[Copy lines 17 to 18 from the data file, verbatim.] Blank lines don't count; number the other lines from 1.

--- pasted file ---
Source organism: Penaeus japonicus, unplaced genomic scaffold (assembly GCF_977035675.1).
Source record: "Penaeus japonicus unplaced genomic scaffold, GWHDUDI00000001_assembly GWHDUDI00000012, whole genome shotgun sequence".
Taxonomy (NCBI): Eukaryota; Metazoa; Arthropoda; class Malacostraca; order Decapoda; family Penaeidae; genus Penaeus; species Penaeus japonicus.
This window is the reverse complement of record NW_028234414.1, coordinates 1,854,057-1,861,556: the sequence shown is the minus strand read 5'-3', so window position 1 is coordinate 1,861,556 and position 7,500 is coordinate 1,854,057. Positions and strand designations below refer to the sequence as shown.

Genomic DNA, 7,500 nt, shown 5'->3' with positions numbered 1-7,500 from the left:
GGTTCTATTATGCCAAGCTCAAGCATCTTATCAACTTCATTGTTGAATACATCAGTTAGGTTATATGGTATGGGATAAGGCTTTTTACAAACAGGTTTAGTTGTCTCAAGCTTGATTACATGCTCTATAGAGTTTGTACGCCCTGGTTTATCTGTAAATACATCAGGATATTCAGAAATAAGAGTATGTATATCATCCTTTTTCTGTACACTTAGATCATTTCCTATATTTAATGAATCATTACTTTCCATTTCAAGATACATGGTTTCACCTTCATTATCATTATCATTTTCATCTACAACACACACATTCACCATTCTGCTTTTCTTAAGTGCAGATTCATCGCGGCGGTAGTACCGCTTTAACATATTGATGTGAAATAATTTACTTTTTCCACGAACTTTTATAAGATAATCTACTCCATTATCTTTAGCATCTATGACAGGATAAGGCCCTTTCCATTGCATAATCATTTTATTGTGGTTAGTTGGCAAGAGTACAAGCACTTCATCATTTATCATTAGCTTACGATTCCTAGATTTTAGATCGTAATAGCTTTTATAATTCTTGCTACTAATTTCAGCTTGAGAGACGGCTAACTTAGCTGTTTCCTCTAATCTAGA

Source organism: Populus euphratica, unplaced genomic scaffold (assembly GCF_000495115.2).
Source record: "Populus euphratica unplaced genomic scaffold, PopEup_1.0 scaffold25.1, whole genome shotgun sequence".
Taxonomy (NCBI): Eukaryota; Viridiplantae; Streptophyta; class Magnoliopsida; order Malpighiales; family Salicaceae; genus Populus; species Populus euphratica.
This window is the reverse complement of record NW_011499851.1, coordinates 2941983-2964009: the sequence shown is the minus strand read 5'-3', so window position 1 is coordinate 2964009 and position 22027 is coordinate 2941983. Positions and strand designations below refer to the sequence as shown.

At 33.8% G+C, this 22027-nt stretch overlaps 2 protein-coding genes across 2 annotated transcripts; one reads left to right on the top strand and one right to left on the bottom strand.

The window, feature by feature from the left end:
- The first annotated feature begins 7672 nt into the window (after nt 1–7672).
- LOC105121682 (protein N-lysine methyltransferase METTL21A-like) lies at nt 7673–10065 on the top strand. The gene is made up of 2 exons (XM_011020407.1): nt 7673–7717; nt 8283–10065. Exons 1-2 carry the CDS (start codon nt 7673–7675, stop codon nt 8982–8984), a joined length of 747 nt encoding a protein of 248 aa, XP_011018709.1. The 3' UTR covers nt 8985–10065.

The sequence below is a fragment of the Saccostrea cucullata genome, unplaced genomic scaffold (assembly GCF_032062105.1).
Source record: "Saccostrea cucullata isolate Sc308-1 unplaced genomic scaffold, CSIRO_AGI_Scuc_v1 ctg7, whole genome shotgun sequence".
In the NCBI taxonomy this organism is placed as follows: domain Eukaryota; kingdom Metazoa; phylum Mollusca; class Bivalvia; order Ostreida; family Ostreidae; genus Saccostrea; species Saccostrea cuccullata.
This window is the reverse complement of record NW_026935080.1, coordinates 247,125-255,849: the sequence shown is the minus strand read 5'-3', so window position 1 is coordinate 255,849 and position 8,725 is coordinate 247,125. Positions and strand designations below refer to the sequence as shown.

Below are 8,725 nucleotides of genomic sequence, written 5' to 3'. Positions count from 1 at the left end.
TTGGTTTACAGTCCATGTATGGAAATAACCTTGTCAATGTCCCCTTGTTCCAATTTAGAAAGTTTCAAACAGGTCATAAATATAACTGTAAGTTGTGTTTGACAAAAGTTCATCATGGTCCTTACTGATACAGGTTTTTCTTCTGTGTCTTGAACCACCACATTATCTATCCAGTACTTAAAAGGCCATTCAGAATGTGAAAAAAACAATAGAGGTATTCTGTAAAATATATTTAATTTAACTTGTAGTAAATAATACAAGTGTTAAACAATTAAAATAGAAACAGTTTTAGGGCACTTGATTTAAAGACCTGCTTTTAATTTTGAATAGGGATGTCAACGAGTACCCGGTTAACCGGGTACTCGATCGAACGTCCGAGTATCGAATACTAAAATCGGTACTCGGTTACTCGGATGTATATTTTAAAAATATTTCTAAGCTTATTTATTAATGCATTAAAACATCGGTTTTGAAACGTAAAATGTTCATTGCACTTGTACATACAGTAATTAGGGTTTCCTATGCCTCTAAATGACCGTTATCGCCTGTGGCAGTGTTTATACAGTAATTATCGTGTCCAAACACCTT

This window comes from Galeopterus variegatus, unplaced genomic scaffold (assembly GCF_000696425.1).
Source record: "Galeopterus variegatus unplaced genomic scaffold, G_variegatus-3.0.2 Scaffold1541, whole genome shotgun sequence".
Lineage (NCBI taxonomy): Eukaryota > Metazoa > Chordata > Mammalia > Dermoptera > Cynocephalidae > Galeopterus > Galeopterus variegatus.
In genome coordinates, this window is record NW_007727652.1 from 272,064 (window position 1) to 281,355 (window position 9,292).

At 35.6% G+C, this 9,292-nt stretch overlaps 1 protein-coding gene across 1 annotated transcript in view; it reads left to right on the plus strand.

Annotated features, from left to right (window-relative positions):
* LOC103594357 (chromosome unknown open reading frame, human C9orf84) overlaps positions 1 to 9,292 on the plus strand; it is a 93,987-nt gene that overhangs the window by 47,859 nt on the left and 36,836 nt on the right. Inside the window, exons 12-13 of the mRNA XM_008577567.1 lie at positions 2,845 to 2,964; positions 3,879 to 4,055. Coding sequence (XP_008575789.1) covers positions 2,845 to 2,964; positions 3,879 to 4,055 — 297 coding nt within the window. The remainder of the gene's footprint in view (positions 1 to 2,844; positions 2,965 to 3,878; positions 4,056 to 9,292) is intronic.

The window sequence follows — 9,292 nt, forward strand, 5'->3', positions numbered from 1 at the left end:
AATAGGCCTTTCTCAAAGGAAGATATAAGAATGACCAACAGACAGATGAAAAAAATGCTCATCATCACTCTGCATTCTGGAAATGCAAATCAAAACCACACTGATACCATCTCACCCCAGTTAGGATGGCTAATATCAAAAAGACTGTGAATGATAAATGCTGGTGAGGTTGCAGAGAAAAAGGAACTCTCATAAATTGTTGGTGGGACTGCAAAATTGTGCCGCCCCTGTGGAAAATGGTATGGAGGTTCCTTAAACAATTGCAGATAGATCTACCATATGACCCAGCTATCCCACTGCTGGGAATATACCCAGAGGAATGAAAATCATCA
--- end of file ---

In the NCBI taxonomy this organism is placed as follows: domain Eukaryota; kingdom Metazoa; phylum Mollusca; class Bivalvia; order Ostreida; family Ostreidae; genus Saccostrea; species Saccostrea cuccullata.
This window is the reverse complement of record NW_026935080.1, coordinates 247,125-255,849: the sequence shown is the minus strand read 5'-3', so window position 1 is coordinate 255,849 and position 8,725 is coordinate 247,125. Positions and strand designations below refer to the sequence as shown.